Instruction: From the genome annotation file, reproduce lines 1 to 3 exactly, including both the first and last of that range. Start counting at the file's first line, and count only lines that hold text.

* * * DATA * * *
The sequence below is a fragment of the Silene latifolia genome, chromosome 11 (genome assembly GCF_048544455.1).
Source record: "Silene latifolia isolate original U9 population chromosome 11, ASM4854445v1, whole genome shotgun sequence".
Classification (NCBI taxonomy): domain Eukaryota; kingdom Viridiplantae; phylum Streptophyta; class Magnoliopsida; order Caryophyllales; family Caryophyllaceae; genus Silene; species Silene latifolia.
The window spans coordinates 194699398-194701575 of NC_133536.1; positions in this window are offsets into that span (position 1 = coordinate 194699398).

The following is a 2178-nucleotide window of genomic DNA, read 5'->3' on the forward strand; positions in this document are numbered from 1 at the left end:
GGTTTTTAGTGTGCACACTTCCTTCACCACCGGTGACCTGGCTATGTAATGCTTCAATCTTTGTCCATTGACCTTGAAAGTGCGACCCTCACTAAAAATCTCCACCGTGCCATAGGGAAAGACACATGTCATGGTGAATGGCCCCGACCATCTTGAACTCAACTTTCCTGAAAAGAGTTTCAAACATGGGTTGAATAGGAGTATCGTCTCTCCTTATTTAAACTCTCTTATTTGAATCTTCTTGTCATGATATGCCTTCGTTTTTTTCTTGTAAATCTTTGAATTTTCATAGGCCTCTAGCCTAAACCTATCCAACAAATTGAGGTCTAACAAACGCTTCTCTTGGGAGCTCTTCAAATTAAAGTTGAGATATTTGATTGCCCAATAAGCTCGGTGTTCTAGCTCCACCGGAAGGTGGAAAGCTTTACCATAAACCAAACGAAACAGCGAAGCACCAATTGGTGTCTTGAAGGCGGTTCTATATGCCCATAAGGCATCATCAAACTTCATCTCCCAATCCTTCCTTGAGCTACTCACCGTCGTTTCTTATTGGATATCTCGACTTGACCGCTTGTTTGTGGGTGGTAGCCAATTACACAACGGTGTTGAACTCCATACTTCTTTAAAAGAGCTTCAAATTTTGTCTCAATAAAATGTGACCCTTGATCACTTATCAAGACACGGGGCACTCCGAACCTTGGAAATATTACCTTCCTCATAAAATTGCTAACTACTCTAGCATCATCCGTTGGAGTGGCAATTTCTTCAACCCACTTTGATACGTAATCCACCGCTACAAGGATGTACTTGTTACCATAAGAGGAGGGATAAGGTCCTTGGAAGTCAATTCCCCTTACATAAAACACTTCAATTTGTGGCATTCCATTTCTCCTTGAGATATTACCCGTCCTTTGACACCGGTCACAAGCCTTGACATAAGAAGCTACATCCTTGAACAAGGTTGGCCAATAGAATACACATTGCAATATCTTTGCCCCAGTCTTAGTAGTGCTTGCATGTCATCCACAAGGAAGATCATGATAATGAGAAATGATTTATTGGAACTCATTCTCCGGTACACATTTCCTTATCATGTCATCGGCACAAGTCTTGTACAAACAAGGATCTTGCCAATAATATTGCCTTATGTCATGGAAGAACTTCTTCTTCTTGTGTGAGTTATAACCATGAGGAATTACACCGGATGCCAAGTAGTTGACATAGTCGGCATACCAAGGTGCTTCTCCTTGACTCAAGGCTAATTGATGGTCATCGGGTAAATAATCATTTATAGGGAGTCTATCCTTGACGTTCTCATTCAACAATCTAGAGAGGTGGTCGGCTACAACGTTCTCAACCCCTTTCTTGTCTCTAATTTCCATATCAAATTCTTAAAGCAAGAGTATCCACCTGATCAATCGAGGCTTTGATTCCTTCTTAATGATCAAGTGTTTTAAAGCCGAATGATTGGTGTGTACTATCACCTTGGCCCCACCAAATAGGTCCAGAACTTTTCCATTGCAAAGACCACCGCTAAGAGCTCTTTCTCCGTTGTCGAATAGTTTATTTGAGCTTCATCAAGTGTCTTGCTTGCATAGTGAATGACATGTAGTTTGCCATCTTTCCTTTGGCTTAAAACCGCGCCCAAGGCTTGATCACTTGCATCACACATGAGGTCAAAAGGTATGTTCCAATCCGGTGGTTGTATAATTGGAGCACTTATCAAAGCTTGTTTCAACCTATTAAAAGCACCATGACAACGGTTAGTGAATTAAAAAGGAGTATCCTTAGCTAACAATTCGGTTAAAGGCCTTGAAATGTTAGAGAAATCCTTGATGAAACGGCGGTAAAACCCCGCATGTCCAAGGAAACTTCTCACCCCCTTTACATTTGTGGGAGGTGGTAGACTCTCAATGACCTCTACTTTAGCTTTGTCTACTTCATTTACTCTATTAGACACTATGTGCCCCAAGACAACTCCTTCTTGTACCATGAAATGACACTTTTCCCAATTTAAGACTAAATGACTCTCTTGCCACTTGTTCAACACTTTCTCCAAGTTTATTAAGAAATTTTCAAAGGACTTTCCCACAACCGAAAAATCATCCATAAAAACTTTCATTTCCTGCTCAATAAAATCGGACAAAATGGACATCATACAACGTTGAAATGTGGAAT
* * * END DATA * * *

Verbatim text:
The sequence below is a fragment of the Silene latifolia genome, chromosome 11 (genome assembly GCF_048544455.1).
Source record: "Silene latifolia isolate original U9 population chromosome 11, ASM4854445v1, whole genome shotgun sequence".
Classification (NCBI taxonomy): domain Eukaryota; kingdom Viridiplantae; phylum Streptophyta; class Magnoliopsida; order Caryophyllales; family Caryophyllaceae; genus Silene; species Silene latifolia.